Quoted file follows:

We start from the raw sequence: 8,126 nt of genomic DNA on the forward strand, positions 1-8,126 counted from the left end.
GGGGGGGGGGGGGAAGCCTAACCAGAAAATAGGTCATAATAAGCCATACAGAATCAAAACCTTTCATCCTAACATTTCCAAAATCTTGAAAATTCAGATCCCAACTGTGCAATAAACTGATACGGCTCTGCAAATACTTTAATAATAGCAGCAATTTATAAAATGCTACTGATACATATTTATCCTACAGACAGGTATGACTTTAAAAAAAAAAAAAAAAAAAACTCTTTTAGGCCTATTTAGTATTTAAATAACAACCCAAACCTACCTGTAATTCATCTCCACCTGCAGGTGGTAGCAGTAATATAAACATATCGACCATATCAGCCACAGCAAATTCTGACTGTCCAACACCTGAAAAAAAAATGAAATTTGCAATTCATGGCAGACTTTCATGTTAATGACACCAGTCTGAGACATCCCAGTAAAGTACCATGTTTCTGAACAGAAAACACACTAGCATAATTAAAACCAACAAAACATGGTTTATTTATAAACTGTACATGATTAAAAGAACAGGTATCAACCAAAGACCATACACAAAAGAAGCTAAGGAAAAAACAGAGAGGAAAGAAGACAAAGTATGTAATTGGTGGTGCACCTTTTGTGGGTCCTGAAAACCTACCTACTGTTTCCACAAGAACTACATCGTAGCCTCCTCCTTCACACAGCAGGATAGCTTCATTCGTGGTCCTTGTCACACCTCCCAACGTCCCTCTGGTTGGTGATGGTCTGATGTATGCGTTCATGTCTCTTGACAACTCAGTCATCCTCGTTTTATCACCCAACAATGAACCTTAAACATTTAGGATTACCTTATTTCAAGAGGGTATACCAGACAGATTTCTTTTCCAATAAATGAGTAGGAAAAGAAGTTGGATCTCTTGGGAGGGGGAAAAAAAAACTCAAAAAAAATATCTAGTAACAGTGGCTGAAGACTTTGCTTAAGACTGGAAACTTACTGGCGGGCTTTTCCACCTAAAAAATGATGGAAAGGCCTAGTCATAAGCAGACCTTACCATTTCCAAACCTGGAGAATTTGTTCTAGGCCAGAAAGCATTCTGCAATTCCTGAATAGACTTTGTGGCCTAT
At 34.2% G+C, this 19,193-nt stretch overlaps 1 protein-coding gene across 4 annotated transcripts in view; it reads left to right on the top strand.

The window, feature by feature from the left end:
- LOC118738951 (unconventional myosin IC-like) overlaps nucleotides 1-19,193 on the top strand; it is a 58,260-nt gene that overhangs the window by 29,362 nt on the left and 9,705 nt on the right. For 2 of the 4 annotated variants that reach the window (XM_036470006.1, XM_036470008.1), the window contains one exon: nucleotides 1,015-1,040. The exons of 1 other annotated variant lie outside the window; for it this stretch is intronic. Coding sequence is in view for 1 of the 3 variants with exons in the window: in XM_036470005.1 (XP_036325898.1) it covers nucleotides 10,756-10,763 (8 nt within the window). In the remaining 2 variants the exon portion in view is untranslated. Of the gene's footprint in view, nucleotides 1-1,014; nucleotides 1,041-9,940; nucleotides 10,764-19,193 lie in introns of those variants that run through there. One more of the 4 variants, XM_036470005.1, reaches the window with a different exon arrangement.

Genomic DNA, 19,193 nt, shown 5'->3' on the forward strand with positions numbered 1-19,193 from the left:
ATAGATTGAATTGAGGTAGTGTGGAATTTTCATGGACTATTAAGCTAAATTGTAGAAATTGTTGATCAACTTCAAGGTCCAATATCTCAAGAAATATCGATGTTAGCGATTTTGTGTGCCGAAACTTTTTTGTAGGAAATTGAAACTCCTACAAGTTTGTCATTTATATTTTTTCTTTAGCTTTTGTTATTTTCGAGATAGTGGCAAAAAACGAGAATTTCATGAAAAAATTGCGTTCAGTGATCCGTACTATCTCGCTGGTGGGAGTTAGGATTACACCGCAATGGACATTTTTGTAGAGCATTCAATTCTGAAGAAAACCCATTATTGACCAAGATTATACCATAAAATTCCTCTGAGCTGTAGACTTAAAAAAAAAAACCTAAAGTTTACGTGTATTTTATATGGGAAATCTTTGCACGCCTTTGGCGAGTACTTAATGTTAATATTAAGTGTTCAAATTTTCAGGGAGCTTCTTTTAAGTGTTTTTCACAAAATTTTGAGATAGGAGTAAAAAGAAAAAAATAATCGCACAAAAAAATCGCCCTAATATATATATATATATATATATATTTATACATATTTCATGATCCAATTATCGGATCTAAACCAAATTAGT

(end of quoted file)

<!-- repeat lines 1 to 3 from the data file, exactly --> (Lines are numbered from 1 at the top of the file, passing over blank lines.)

We start from the raw sequence: 8,126 nt of genomic DNA on the forward strand, positions 1-8,126 counted from the left end.
GGGGGGGGGGGGGAAGCCTAACCAGAAAATAGGTCATAATAAGCCATACAGAATCAAAACCTTTCATCCTAACATTTCCAAAATCTTGAAAATTCAGATCCCAACTGTGCAATAAACTGATACGGCTCTGCAAATACTTTAATAATAGCAGCAATTTATAAAATGCTACTGATACATATTTATCCTACAGACAGGTATGACTTTAAAAAAAAAAAAAAAAAAAACTCTTTTAGGCCTATTTAGTATTTAAATAACAACCCAAACCTACCTGTAATTCATCTCCACCTGCAGGTGGTAGCAGTAATATAAACATATCGACCATATCAGCCACAGCAAATTCTGACTGTCCAACACCTGAAAAAAAAATGAAATTTGCAATTCATGGCAGACTTTCATGTTAATGACACCAGTCTGAGACATCCCAGTAAAGTACCATGTTTCTGAACAGAAAACACACTAGCATAATTAAAACCAACAAAACATGGTTTATTTATAAACTGTACATGATTAAAAGAACAGGTATCAACCAAAGACCATACACAAAAGAAGCTAAGGAAAAAACAGAGAGGAAAGAAGACAAAGTATGTAATTGGTGGTGCACCTTTTGTGGGTCCTGAAAACCTACCTACTGTTTCCACAAGAACTACATCGTAGCCTCCTCCTTCACACAGCAGGATAGCTTCATTCGTGGTCCTTGTCACACCTCCCAACGTCCCTCTGGTTGGTGATGGTCTGATGTATGCGTTCATGTCTCTTGACAACTCAGTCATCCTCGTTTTATCACCCAACAATGAACCTTAAACATTTAGGATTACCTTATTTCAAGAGGGTATACCAGACAGATTTCTTTTCCAATAAATGAGTAGGAAAAGAAGTTGGATCTCTTGGGAGGGGGAAAAAAAAACTCAAAAAAAATATCTAGTAACAGTGGCTGAAGACTTTGCTTAAGACTGGAAACTTACTGGCGGGCTTTTCCACCTAAAAAATGATGGAAAGGCCTAGTCATAAGCAGACCTTACCATTTCCAAACCTGGAGAATTTGTTCTAGGCCAGAAAGCATTCTGCAATTCCTGAATAGACTTTGTGGCCTAT
At 34.2% G+C, this 19,193-nt stretch overlaps 1 protein-coding gene across 4 annotated transcripts in view; it reads left to right on the top strand.